Memoir- 1 min
Inspired by the way academics such as Michael Nielsen augment their memory, I took up the process of using Anki to store and review the large amounts of knowledge I encounter throughout my life by using a distributed practice system. I did this for academics at university and personal learning goals.
However, I noticed a problem. The behaviour/time trade-off, I like to call it. In order to be efficient in storing my knowledge for future review, I focused on taking note directly into Anki. It was difficult doing this because it required a behavioural change in class. I had to consider the best way to write in question-answer format while understanding the material. On the other hand, if I decided to best try to understand the material and write hierarchical bullet points, it took time for me to translate these notes into flashcards after the class.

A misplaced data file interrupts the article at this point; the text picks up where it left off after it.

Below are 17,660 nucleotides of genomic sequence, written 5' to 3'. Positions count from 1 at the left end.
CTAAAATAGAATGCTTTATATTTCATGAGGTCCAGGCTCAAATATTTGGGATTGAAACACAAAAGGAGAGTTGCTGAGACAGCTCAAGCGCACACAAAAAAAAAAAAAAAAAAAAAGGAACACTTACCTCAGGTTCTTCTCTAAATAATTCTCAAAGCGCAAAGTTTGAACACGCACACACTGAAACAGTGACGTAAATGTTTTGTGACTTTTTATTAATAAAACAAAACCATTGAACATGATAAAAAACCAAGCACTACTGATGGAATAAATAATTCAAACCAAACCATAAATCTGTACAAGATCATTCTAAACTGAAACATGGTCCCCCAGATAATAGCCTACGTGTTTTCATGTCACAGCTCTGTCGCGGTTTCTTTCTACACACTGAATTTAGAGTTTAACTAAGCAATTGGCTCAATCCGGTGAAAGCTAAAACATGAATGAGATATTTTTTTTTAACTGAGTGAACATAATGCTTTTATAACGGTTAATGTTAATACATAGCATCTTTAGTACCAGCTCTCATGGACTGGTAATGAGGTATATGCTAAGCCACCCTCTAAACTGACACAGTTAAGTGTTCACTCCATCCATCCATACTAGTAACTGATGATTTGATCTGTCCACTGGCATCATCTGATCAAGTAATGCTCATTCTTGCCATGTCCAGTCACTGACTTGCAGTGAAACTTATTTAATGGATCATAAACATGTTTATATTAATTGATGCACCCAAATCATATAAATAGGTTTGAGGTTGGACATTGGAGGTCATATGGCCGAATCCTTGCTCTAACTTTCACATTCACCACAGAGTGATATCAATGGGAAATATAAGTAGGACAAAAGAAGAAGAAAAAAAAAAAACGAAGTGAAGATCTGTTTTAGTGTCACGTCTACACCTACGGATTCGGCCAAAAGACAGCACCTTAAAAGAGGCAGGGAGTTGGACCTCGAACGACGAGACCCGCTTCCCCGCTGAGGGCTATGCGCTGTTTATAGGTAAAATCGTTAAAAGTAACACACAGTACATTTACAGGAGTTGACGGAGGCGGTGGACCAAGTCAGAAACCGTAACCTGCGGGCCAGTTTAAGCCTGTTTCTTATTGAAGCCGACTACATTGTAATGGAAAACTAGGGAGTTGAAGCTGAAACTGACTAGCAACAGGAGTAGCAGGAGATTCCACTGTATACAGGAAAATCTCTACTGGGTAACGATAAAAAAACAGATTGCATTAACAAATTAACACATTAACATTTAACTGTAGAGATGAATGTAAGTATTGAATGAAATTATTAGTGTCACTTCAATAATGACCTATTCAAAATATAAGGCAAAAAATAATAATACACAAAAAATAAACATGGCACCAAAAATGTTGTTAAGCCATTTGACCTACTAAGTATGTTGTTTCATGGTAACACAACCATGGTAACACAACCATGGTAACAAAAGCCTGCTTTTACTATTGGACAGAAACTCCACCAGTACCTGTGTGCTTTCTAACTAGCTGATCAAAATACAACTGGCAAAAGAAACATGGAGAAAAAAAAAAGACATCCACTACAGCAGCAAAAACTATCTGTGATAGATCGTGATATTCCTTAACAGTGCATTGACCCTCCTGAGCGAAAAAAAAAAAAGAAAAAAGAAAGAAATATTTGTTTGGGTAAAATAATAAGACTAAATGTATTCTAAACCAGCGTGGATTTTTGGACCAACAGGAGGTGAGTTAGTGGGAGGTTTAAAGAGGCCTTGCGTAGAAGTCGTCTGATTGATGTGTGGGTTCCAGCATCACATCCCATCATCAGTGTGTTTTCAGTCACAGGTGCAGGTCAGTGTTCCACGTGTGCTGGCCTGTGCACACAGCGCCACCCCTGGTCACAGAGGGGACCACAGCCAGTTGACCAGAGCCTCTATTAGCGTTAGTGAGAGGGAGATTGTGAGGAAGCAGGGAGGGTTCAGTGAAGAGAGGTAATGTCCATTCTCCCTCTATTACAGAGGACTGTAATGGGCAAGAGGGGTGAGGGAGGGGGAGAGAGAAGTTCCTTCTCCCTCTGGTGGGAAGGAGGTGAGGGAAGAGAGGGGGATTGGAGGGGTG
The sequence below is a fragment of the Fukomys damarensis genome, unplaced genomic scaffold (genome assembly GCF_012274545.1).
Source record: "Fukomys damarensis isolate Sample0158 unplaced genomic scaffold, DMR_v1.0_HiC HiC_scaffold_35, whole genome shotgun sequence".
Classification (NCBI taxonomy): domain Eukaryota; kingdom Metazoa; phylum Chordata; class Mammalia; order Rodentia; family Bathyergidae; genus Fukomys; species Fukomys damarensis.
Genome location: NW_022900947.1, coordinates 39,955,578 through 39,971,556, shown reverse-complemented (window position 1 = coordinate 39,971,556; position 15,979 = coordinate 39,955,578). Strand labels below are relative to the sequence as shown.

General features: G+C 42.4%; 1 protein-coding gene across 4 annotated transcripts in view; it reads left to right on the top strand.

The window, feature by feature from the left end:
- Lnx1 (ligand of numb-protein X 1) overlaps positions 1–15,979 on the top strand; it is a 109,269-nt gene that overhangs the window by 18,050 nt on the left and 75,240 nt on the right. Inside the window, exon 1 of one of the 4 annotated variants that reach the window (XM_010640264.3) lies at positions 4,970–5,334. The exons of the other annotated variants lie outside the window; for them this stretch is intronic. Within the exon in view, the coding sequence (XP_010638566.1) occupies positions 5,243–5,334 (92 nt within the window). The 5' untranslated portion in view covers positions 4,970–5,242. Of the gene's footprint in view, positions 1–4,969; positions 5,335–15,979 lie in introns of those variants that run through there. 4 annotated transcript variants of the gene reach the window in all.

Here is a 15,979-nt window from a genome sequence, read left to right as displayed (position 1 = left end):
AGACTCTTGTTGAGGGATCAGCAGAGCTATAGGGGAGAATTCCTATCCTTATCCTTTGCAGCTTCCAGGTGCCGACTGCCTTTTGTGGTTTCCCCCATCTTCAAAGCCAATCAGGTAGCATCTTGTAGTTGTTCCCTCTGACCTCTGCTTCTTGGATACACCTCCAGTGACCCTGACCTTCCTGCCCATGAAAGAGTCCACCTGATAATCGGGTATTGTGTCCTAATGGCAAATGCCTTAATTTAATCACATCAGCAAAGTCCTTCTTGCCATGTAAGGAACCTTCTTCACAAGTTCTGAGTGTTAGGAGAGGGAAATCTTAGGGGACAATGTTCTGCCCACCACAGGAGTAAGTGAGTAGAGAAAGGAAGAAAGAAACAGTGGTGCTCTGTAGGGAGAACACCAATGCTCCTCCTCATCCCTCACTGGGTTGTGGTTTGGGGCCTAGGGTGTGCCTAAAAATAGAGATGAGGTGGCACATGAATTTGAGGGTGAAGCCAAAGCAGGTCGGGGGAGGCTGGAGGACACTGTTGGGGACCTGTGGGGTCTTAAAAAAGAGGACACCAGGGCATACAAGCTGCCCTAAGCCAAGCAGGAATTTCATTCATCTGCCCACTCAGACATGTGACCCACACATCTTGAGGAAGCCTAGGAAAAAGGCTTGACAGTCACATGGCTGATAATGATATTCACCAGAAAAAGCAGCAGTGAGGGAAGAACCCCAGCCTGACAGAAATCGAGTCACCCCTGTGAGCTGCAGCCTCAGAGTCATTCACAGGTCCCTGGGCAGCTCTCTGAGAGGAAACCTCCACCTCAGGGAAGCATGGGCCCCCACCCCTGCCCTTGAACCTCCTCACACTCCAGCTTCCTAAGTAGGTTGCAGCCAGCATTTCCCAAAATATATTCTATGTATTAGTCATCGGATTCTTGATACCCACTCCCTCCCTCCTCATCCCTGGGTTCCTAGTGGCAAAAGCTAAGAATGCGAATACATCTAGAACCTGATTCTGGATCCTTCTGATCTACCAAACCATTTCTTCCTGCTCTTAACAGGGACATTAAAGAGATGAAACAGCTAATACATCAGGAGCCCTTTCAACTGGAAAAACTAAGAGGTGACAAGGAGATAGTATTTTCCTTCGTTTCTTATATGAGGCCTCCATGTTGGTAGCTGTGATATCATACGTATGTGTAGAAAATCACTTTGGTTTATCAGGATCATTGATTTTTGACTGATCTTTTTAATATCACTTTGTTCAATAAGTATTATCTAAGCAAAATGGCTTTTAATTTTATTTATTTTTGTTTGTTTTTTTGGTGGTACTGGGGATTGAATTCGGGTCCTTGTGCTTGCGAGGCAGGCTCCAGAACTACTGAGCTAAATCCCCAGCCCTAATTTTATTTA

So, I came up with the idea of Memoir. Memoir allows you to write notes, and immediately convert them into flashcards at the press of a button. In essence, it is a power tool for creating flashcards fast, removing the behavioural change and decreasing the time it takes to make your notes easily reviewable. Memoir also exports written notes to apps like Anki, SuperMemo, and Quizlet, a feature we implemented after receiving feedback that users wanted to use our app alongside their former platforms of choice.
Myself and 2 classmates (Alexander Wu and Ba Thien Tran) coded Memoir ourselves using ReactJS, MongoDB, and host it on AWS. We applied to Y Combinator and made it to final interview, being turned down due to the difficulties with the size of the university student market (and student willingness to pay for education products).
Thereafter, we released our working version on Product Hunt and received 80+ upvotes, 5/5 star reviews and 100+ users within that day. See here.